Flint, MI– The Flint City Council voted to approve a revised version of the Strategic Plan for the City, which now includes a goals of government transparency and better records management.
Council President Kate Fields proposed updating the plan at a council meeting on Sept. 28. The revisions she proposed have now been approved.
“We have just passed every year the same strategic plan, and I think they need to be updated,” Fields said at that meeting.
She proposed adding one more line to the 8th goal on the list, as well as two more goals.
The 8th goal, says the City will strive “to promote the equal protection of the law for each person in accordance with fundamental human rights.” Fields proposed adding, “The city will adopt policies and ordinances to insure same.”
She also proposed adding a 9th goal, for the City “to ensure optimum practices in order to promote government transparency,” and a 10th goal, for the City “to improve systems management processes to ensure better effectiveness of records management storage and access to city documents to include improvements to city technology and the website.”
“I don’t think these are controversial,” Fields said at that meeting. “I would hope most of my colleagues would agree to add these to the strategic plan.”
A public hearing to discuss the plan was held on Dec. 17, months after discussion of the revisions. Nobody spoke during that public hearing.
The strategic plan was an agenda item at the last city council meeting on Jan. 11, but the council voted to postpone it, after Councilman Mays requested more time to look it over.
“This vision and mission plan usually have council input,” Mays said at that meeting. “We deal with it in committee meetings, so forth and so on.”
Council President Kate Fields said there had been full discussion on the item, but that “it was so long ago, council people have forgotten.”
When it was brought to the council again on Jan. 25, they voted 7-1 to approve the revised plan. Councilman Eric Mays was the only vote against the resolution.
“For me it has something to do with procedure and input from all council versus one or two, and I’ll leave it at that,” he said.
The last three lines in the goals were revisions added on this year. Other than that, the strategic plan has not changed since the 2019-2023 plan.
According to the resolution, the vision for Flint is that it will be “a well-managed financially stable and accountable government focused on creating and maintaining a vibrant and growing community which will attract and retain residents, businesses, students, and visitors and improve our quality of life.”
The mission is to “assure that residents, businesses, students, and visitors in the city of Flint received municipal services in a customer friendly, financially responsible, and equitable manner in order to ensure equality of opportunity for all persons.”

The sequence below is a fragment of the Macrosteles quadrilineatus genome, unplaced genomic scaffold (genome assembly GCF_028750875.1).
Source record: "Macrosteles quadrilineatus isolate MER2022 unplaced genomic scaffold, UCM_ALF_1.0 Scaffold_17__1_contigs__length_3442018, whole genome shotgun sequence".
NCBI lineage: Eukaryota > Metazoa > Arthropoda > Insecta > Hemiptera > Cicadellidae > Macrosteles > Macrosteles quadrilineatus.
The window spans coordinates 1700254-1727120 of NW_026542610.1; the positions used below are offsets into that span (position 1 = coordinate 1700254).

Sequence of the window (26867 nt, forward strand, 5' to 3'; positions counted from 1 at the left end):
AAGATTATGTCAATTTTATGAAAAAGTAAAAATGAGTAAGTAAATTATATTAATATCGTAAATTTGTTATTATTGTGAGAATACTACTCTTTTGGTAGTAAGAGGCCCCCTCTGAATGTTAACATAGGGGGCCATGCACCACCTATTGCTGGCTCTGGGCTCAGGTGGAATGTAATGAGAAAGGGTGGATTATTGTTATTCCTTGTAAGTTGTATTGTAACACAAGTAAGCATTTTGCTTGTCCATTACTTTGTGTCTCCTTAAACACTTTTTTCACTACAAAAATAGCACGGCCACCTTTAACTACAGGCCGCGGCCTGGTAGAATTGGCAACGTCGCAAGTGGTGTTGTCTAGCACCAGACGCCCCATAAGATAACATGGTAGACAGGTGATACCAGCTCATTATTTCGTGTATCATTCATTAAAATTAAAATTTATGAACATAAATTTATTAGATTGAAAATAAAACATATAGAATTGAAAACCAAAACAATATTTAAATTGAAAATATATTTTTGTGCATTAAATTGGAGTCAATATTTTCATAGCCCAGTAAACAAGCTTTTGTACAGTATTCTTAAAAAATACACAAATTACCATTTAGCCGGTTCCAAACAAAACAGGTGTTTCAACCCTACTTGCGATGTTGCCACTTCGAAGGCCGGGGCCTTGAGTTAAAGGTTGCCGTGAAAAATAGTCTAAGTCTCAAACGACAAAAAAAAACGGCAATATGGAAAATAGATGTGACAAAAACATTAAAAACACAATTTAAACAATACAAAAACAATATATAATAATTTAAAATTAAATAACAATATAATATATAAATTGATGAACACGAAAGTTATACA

There were ten goals listed:
1. To operate in an open and financially stable, sustainable manner, including improving citizen access focusing on measurable results, improving the city’s financial position and eliminating accumulated deficits.
2. To provide a highly trained and professional staff of elected leaders, appointed officials, and employees.
3. To provide for a safe, secure, healthy, and clean environment in which to live, work, learn, and play.
4. To provide access to dependable quality and sustainable water and sewer.
5. To provide access to an adequate and well-maintained transportation network for all modes of travel, serving motorized, non-motorized and pedestrian needs.
6. To foster cooperation among businesses, nonprofit, higher education, foundation partners, and residents to create a climate that supports economic development with a focus on small businesses and entrepreneurs in order to build local wealth and enhance the tax base.
7. To seek partnerships with local, state and federal government partners and other private entities in order to maximize efficiencies and resources in meeting its mission.
8. To promote the equal protection of the law for each person in accordance with fundamental human rights. The city will adopt policies and ordinances to insure the same.
9. To ensure optimum practices in order to promote government transparency.
10. To improve systems management processes to ensure better effectiveness of records management storage and access to city documents to include improvements to city technology and the website.
All well and good. They also need a goal, though, on holding well-ordered agenda-driven meetings that don’t waste the public’s and employees’ time!
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